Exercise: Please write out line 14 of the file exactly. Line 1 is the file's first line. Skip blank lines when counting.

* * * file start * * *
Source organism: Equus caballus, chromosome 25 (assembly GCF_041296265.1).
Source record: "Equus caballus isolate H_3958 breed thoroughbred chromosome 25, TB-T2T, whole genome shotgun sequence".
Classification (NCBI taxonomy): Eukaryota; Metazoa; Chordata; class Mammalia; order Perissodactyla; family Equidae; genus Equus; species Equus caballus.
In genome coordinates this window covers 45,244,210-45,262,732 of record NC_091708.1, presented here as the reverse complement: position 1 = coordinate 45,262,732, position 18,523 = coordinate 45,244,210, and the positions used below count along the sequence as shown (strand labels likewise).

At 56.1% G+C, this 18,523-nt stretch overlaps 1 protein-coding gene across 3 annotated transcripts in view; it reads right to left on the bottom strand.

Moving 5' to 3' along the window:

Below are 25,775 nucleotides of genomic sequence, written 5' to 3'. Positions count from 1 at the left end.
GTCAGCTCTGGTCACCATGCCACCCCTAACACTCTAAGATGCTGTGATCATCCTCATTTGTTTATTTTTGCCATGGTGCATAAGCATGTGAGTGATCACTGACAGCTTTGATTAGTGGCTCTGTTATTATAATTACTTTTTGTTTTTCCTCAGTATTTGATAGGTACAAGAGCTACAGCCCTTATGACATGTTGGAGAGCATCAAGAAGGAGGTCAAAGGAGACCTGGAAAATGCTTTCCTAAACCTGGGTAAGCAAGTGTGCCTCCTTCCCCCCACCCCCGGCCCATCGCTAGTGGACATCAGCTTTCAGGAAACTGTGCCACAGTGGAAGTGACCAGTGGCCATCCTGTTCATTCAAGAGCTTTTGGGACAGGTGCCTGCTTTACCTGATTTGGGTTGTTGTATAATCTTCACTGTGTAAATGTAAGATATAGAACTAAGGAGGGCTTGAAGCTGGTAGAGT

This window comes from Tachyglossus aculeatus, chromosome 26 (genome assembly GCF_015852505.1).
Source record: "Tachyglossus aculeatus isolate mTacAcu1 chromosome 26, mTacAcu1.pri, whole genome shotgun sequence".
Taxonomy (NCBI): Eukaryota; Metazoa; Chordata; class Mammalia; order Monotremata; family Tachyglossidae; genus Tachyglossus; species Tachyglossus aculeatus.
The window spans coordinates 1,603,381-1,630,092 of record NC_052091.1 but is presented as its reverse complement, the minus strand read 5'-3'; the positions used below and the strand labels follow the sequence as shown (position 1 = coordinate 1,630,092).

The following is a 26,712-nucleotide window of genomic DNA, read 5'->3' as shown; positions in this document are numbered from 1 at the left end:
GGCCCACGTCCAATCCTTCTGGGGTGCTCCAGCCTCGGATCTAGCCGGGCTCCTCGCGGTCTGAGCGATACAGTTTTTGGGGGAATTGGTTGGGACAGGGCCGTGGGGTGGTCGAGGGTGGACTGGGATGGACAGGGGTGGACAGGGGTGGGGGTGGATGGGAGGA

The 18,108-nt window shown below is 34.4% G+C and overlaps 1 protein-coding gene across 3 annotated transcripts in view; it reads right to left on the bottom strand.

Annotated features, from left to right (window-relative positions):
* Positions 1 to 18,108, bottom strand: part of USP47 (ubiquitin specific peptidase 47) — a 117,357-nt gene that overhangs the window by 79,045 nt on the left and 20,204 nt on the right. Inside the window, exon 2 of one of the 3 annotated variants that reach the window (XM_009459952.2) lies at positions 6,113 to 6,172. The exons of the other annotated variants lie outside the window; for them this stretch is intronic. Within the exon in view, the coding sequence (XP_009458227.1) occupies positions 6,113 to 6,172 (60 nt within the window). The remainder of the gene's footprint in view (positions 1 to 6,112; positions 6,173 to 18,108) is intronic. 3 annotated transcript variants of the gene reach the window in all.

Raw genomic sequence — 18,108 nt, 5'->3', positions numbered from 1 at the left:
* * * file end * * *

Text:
GGCCCACGTCCAATCCTTCTGGGGTGCTCCAGCCTCGGATCTAGCCGGGCTCCTCGCGGTCTGAGCGATACAGTTTTTGGGGGAATTGGTTGGGACAGGGCCGTGGGGTGGTCGAGGGTGGACTGGGATGGACAGGGGTGGACAGGGGTGGGGGTGGATGGGAGGA